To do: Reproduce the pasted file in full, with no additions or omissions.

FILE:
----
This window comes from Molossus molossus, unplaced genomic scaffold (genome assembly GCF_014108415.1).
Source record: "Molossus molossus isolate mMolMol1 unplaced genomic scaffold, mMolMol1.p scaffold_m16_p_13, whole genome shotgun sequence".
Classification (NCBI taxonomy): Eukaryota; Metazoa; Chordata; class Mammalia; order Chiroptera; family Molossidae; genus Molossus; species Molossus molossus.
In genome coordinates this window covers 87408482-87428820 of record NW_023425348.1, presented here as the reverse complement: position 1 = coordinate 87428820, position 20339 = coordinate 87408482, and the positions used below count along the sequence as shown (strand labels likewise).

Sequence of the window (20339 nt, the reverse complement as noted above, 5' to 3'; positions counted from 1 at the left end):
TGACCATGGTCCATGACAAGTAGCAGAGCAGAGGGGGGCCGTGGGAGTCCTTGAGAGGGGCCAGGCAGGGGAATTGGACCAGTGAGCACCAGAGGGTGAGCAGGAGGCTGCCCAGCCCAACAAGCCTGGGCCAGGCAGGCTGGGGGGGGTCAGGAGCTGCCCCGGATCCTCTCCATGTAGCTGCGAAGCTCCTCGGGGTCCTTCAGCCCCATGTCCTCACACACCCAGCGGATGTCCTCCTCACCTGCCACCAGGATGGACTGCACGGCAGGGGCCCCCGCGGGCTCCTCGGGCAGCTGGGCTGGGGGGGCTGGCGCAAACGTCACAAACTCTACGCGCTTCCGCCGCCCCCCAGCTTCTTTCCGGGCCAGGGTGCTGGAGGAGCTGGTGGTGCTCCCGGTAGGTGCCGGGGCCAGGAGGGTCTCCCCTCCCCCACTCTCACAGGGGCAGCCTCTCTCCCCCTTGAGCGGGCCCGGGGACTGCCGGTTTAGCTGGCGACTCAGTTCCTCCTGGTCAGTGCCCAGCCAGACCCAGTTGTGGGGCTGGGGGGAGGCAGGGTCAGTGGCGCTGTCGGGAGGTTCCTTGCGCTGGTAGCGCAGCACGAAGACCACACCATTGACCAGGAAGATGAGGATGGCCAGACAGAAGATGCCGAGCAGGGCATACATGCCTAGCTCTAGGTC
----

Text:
This window comes from Molossus molossus, unplaced genomic scaffold (genome assembly GCF_014108415.1).
Source record: "Molossus molossus isolate mMolMol1 unplaced genomic scaffold, mMolMol1.p scaffold_m16_p_13, whole genome shotgun sequence".
Classification (NCBI taxonomy): Eukaryota; Metazoa; Chordata; class Mammalia; order Chiroptera; family Molossidae; genus Molossus; species Molossus molossus.
In genome coordinates this window covers 87408482-87428820 of record NW_023425348.1, presented here as the reverse complement: position 1 = coordinate 87428820, position 20339 = coordinate 87408482, and the positions used below count along the sequence as shown (strand labels likewise).

Sequence of the window (20339 nt, the reverse complement as noted above, 5' to 3'; positions counted from 1 at the left end):
TGACCATGGTCCATGACAAGTAGCAGAGCAGAGGGGGGCCGTGGGAGTCCTTGAGAGGGGCCAGGCAGGGGAATTGGACCAGTGAGCACCAGAGGGTGAGCAGGAGGCTGCCCAGCCCAACAAGCCTGGGCCAGGCAGGCTGGGGGGGGTCAGGAGCTGCCCCGGATCCTCTCCATGTAGCTGCGAAGCTCCTCGGGGTCCTTCAGCCCCATGTCCTCACACACCCAGCGGATGTCCTCCTCACCTGCCACCAGGATGGACTGCACGGCAGGGGCCCCCGCGGGCTCCTCGGGCAGCTGGGCTGGGGGGGCTGGCGCAAACGTCACAAACTCTACGCGCTTCCGCCGCCCCCCAGCTTCTTTCCGGGCCAGGGTGCTGGAGGAGCTGGTGGTGCTCCCGGTAGGTGCCGGGGCCAGGAGGGTCTCCCCTCCCCCACTCTCACAGGGGCAGCCTCTCTCCCCCTTGAGCGGGCCCGGGGACTGCCGGTTTAGCTGGCGACTCAGTTCCTCCTGGTCAGTGCCCAGCCAGACCCAGTTGTGGGGCTGGGGGGAGGCAGGGTCAGTGGCGCTGTCGGGAGGTTCCTTGCGCTGGTAGCGCAGCACGAAGACCACACCATTGACCAGGAAGATGAGGATGGCCAGACAGAAGATGCCGAGCAGGGCATACATGCCTAGCTCTAGGTC